January 22, 2018

Posted April 28, 2012 by D. K. Holm

What American film reviewers seem uneasy about admitting each time another Luc Besson action film comes along is that his Hollywoodized thrillers are in fact better than their U. S. inspirations. Besson is viewed as mostly inactive as a director, but in fact he comes out with a new movie every two years or so, after a hiatus between 1999 and 2005, and he has the new biopic about Aung San Suu Kyi (The Lady) due shortly. But most of Besson’s energies do go into producing, to the tune of 108 films so far and counting, among them action hits such as the Taxiseries, Kiss of the DragonTaken, the Transporterseries, Columbiana, and many more.1 He seems to be a one-man studio system, but in essence, like Lars von Trier, he has simply seized the means of production for himself. Through his producing hand he has so influenced both other action directors and the tone of the action film that newcomers such as the pair Neveldine and Taylor (the Crank films) now mimic Besson rather than American action filmmakers such as Michael Bay, F. Gary Gray, or Peter Berg, whose films are usually visually incoherent and confusing. Besson’s films are almost always crystal clear and user friendly. In addition, the Besson films come from a European blend of leftism and anarco-anti-bureaucratism rather than the easy right wing simpleism of standard American law and order genres. Apparently, American reviewers can’t stand that.

A Besson film, like a Corman film, must contain certain components. An insouciant masculine hero good at martial arts – though sometimes there is a great action heroine. A swarthy villain of pond scum intelligence, inspired perhaps by the violent ruthless but comical bad guys of RoboCop, the breed’s ne plus ultra. A tall willowy Euro-Model type who is in extreme danger.

The same holds true forLockout. The story begins in the future. In a lively beginning, an operative named Snow (a buff and appealing Guy Pearce) is under interrogation by Langral (Peter Stormare) over an incident that is flashbacked during the sequence. Suffice it to say someone died and Snow is blamed. He is about to be put into suspended animation and shipped to an orbiting prison colony. Already there, however, is the President’s do-gooder daughter, Emilie Warnock (Maggie Grace), commanding a fact-finding tour to see if the prisoners are abused by the suspended animation and other factors. Unfortunately, while there she and her team are taken hostage during a prison break. So Snow ends up going to the orbiting prison anyway, though now as a savior.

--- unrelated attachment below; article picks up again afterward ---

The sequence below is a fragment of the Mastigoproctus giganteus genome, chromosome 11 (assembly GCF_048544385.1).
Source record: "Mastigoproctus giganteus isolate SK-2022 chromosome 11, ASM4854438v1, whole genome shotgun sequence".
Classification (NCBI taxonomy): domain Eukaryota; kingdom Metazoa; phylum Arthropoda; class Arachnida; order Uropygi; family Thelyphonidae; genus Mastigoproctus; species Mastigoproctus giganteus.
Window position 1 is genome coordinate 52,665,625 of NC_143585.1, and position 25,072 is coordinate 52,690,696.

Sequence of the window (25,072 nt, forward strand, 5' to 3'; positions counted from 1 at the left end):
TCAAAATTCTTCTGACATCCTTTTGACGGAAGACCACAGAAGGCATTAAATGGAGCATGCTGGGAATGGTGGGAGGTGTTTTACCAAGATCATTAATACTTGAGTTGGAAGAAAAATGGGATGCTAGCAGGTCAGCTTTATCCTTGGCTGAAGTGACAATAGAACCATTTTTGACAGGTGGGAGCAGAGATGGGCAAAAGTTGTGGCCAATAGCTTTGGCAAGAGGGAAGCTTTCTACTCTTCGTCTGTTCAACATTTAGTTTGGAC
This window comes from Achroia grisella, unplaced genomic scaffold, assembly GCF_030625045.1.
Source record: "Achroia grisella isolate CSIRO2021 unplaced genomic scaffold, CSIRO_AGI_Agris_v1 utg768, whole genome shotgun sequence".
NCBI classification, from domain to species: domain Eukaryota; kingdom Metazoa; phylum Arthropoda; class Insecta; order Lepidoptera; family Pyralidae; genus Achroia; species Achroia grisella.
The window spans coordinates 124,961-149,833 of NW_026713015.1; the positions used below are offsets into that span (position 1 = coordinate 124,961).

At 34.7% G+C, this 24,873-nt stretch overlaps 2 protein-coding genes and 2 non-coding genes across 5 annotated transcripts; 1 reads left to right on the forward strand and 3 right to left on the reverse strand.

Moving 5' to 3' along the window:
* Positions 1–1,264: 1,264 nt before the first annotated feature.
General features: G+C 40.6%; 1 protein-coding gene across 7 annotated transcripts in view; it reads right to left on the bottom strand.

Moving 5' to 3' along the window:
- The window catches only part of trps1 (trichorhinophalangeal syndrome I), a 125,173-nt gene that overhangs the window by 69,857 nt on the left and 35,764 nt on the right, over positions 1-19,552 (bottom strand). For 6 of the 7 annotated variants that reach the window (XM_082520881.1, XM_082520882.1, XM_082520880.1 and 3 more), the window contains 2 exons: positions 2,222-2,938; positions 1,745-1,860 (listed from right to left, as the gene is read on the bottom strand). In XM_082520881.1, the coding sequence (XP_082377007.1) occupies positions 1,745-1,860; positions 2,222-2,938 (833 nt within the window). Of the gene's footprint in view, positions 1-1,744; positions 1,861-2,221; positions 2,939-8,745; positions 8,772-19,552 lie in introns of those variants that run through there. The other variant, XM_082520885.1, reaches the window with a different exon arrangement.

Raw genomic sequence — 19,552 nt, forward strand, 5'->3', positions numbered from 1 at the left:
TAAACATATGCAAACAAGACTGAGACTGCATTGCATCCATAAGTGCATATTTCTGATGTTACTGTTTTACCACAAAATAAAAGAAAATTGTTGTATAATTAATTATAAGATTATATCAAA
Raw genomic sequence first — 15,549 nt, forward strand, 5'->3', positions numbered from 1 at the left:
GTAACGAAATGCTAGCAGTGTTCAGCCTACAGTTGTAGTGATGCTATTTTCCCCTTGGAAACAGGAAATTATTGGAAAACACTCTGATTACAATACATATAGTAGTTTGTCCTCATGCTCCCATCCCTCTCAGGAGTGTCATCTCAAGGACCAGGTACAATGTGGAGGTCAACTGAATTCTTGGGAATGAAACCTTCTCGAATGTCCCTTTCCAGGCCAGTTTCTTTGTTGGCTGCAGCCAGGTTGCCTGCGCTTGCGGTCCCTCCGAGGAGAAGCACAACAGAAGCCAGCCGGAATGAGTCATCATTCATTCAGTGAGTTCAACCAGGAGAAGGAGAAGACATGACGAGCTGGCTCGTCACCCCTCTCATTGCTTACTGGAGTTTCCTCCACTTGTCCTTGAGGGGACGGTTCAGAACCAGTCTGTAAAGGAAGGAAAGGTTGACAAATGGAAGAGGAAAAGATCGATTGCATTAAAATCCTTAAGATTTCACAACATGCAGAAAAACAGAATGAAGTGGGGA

Lockout has elements and tones and allusions to numerous other films, such as OutlandThe Matrix, and even the character Hawk from the Spencer novels and TV adaptations. But what the reviewers are attacking in Lockout more than anything is that the film is so obviously based on John Carpenter’sEscape from New York. What they seem unwilling to say is that the Besson-produced version is so much better. Or that Lockout is obviously a parody.

Pearce is perfect as a parody of the Bruce Willis style of action hero. The action scenes, as realized by director James Mather and Stephen St. Leger, are also clever and amusing in the manner that we have come to expect from Besson. And frankly, Lockout is actually better than Escape from New York. The “original” had a lugubrious pace, some bad casting choices, and anyway it was itself a parody of the prison genre, with Kurt Russell doing a Clint Eastwood impersonation. I still like Carpenter and his work, but in comparison to Lockout it now seems dated, tame, and slow-witted. And I can’t wait forLockout 2.

1 Besson has also produced Woody Allen films, and odd ones such as Color Me Kubrick.